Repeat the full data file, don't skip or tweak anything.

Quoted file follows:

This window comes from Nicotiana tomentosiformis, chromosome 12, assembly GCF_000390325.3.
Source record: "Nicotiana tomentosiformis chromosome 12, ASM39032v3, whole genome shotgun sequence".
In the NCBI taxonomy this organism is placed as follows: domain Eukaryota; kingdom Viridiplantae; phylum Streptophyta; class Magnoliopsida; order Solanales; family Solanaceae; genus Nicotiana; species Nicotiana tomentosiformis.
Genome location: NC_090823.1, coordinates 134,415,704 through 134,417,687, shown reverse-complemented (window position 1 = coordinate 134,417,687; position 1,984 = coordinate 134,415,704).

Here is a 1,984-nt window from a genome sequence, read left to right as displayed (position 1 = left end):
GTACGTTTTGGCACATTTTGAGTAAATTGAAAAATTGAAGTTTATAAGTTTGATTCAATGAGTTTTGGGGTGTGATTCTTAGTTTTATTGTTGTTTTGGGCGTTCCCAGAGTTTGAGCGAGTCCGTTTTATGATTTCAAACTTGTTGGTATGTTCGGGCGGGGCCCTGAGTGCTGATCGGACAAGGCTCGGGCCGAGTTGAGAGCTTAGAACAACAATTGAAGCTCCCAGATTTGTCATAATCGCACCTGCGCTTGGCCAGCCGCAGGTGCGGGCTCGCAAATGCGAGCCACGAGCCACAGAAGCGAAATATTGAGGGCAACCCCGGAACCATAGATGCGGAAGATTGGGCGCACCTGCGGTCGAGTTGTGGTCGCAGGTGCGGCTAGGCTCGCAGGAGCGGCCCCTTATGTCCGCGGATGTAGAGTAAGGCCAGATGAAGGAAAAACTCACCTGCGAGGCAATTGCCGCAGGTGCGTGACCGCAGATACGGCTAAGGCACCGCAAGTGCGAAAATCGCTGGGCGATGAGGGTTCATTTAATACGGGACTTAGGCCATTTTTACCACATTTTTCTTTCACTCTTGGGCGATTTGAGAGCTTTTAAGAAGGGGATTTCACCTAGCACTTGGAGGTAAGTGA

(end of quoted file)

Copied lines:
This window comes from Nicotiana tomentosiformis, chromosome 12, assembly GCF_000390325.3.
Source record: "Nicotiana tomentosiformis chromosome 12, ASM39032v3, whole genome shotgun sequence".
In the NCBI taxonomy this organism is placed as follows: domain Eukaryota; kingdom Viridiplantae; phylum Streptophyta; class Magnoliopsida; order Solanales; family Solanaceae; genus Nicotiana; species Nicotiana tomentosiformis.
Genome location: NC_090823.1, coordinates 134,415,704 through 134,417,687, shown reverse-complemented (window position 1 = coordinate 134,417,687; position 1,984 = coordinate 134,415,704).

Here is a 1,984-nt window from a genome sequence, read left to right as displayed (position 1 = left end):
GTACGTTTTGGCACATTTTGAGTAAATTGAAAAATTGAAGTTTATAAGTTTGATTCAATGAGTTTTGGGGTGTGATTCTTAGTTTTATTGTTGTTTTGGGCGTTCCCAGAGTTTGAGCGAGTCCGTTTTATGATTTCAAACTTGTTGGTATGTTCGGGCGGGGCCCTGAGTGCTGATCGGACAAGGCTCGGGCCGAGTTGAGAGCTTAGAACAACAATTGAAGCTCCCAGATTTGTCATAATCGCACCTGCGCTTGGCCAGCCGCAGGTGCGGGCTCGCAAATGCGAGCCACGAGCCACAGAAGCGAAATATTGAGGGCAACCCCGGAACCATAGATGCGGAAGATTGGGCGCACCTGCGGTCGAGTTGTGGTCGCAGGTGCGGCTAGGCTCGCAGGAGCGGCCCCTTATGTCCGCGGATGTAGAGTAAGGCCAGATGAAGGAAAAACTCACCTGCGAGGCAATTGCCGCAGGTGCGTGACCGCAGATACGGCTAAGGCACCGCAAGTGCGAAAATCGCTGGGCGATGAGGGTTCATTTAATACGGGACTTAGGCCATTTTTACCACATTTTTCTTTCACTCTTGGGCGATTTGAGAGCTTTTAAGAAGGGGATTTCACCTAGCACTTGGAGGTAAGTGA